How To: Repainting Wooden Furniture

Friday, November 7, 2008






Part of my bedroom remodeling required more interesting furniture. My parents bought me the old set from a used furniture store for $220 in 2005. The pieces are of decent quality, made with real wood, and are sinfully boring. It's recommended that you don't paint antiques because the value of the piece will be greatly reduced, but as you can see from the above photos, these are not antiques, just normal student-sized furniture.

I used this tutorial from J Caroline Creative as a reference.

Materials
A gallon of high quality paint (you'll have extra, but that's no big deal. I used Valspar in High Speed Steel from Lowes I should have splurged for a better quality paint)
A half/gallon of tinted wood primer (the paint mixer guy can help you pick it out)
A half-gallon of polycrilic or polyurethane
High Quality Paintbrushes (for acrylic-based paints:synthetic bristles)
Medium & Fine Sandpaper (and maybe a power sander if you'd like to speed the process up)
Rag
New knobs/pulls (changing hardware is the easiest way to make furniture look better. I got my glass knobs from eBay)
Power Drill, if you need to drill new holes for the new knobs
Screw Driver, for uninstalling and reinstalling the knobs
Wood Filler, if you need to fill-in old holes not being used by the new knobs
Tarp or lots of sheets to put under the furniture while painting
A well ventilated room (I used an open window and a fan for the ventilation)

Step 1: Prepare Room for Painting

Cover your floor and furniture with a tarp or sheets. If you use sheets like I did, the paint may bleed through and you may need to use paint thinner to get it off the floor. Be careful!!

Step 2: Remove Furniture Hardware

Step 3: If Needed, Fill Old Hardware Holes

If your new knobs will not fit into the old holes, fill them with wood filler. I overfilled them, and then put pressure on both sides of the hole to make sure the filler was packed in there. You may wish to let it dry for 15 minutes and then do another round of wood filler, to avoid the indentations left by the old holes. Either way, you need to let the wood filler dry 15 minutes before sanding it.

Step 4: If Needed, Drill Holes for New Hardware

If the new hardware does not fit into the old hardware's holes, you will need to drill new holes. Make sure to use the correctly-sized bit for the new knob's screws. To make sure the knobs are placed in the same position on each drawer, you may wish to use a paper template with a hole cut where you should drill. Marking with a pencil first is highly recommended.

Step 5: Sand Everything That Will Be Painted With Medium Sandpaper

I used a power sander with medium sandpaper to sand down the flat pieces of the furniture, and a piece of medium sandpaper to sand the detailed edges and hard to reach places. When using a power sander indoors, I highly suggest wearing a dust mask. Sanding the furniture will give the primer a surface to cling to, so you need to sand off the shiny surface of your furniture.

Step 6: Use a Damp Rag to Clear Off the Sanding Dust

Step 7: Paint Furniture with Tinted Primer

Step 8: Sand Primer with Medium Sandpaper Between Coats

Be sure to read the primer's directions to see how long you should wait between coats.

Step 9: Use Damp Rag to Remove Sanding Dust from Furniture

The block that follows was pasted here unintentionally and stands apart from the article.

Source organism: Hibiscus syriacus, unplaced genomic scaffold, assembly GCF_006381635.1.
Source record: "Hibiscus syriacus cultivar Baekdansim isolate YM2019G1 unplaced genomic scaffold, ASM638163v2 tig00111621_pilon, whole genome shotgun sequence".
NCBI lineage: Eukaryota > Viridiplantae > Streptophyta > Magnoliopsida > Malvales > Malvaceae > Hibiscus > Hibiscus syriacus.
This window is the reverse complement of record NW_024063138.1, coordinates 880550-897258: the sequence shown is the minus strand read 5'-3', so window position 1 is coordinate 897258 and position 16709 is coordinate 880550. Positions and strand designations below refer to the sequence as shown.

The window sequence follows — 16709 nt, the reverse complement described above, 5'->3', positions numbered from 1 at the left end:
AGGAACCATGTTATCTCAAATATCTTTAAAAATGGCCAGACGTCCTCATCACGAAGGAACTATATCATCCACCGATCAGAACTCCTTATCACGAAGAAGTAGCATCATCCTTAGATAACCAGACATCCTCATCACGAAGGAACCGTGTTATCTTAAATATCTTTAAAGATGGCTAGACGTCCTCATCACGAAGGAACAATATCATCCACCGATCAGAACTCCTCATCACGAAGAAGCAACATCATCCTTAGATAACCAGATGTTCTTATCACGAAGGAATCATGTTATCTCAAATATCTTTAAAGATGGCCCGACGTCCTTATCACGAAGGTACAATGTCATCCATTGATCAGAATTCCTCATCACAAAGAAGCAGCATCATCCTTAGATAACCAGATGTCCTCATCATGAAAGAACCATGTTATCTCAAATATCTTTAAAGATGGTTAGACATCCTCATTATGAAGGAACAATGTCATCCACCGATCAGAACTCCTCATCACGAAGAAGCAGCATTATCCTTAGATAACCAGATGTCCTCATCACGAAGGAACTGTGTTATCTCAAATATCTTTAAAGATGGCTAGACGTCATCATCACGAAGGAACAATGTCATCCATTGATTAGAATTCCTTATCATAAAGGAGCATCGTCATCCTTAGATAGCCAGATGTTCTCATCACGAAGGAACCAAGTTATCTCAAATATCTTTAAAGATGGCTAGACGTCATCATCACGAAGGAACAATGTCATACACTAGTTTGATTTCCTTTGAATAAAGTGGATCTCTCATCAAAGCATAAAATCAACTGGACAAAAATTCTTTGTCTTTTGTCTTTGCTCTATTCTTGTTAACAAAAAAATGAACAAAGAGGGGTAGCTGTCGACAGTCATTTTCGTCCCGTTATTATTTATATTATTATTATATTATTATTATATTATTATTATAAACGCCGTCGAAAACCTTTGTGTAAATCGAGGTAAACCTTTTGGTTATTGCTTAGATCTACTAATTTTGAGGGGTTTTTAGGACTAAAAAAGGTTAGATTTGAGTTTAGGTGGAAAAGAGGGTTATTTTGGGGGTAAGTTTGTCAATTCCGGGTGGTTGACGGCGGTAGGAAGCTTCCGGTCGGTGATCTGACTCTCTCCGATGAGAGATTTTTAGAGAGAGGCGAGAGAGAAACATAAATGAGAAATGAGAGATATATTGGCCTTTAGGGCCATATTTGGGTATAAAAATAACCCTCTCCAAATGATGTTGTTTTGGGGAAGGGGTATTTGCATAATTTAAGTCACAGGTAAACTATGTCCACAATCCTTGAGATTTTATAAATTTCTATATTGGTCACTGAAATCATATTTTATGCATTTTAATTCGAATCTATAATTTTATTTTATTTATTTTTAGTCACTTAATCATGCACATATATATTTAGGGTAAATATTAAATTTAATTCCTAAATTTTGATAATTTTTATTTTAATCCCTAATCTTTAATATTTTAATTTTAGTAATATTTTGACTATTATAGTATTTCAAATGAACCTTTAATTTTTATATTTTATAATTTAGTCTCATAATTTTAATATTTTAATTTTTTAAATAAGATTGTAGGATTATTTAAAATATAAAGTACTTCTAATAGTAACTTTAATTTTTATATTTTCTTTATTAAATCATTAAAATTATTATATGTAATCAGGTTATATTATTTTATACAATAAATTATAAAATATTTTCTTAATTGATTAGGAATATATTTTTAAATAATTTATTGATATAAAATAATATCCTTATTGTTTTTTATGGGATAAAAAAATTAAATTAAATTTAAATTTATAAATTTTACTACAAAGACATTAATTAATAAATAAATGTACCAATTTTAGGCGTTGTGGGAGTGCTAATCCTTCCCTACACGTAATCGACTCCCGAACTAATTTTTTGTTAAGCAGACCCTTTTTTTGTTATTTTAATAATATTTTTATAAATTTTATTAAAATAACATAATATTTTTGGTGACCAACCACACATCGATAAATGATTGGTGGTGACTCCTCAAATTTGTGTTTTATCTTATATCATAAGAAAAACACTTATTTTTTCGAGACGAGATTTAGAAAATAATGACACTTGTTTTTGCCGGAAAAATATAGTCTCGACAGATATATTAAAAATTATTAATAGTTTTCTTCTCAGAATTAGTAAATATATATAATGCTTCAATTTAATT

Step 10: Give Furniture a Second Coat of Tinted Primer

Be sure to read the primer's directions to see how long you should wait between coats.

Step 11: Sand Primer with Medium Sandpaper Between Coats
Be sure to read the primer's directions to see how long you should wait between coats.

Step 12: Use Damp Rag to Remove Sanding Dust from Furniture

Step 13: Paint Furniture

The first coat may go one really streaky, but that's okay, we'll put on more coats. Just watch out for drips!!

Step 14: Paint Multiple Coats Until Satisfied With Coverage

Remember to read the paint's instructions to see how long to wait between coats! For this set of furniture I had 2 coats of primer and three coats of paint. I wrapped my paintbrush in a damp paper towel and placed it into a ziploc bag in between coats so I could reuse the brush. Do not sand between coats of paint!!

Step 15: With New Paintbrush, Apply a Coat of Polycrilic
Polycrilic can be very drippy! I coat two sides of furniture, check the first with a brush to clean off the drips, coat a third, check and clean the second, etc. You should do this every time you apply a coat of polycrilic.

Step 16: Sand (With Fine Sandpaper) Between Coats of Polycrilic
Be sure to read the can's instructions to see how long to wait between coats! I used a power sander for the flat areas and hand-sanded the curvier parts. The sanding is just to give the next coat of polycrilic a surface to cling to, so do not oversand! If you do, you may need to use some touch up paint and wait for that to dry! Sanding is the perfect stage to fix any drips from the polycrilic.

Step 17: Use Damp Rag to Remove Sanding Dust from Furniture

Step 18: Apply a Second and Third Coat of Polycrilic, Fine-Sanding In Between Coats (and Removing With a Damp Rag)
Do not sand the last coat!

Step 19: After a 24-hour Wait, Install New Drawer Knobs

The coats of primer and paint may have filled in your holes a little bit. Just use a screw driver and the screw from the new hardware to clear the hole out.

Step 20: Done

1 comments:

Sam @ The Junk House said...

This set does look like the nightstands I painted! I'm glad you stopped by to let me know about them. I love them in gray! And those knobs look great too! Painting that whole set must have been a lot of work!

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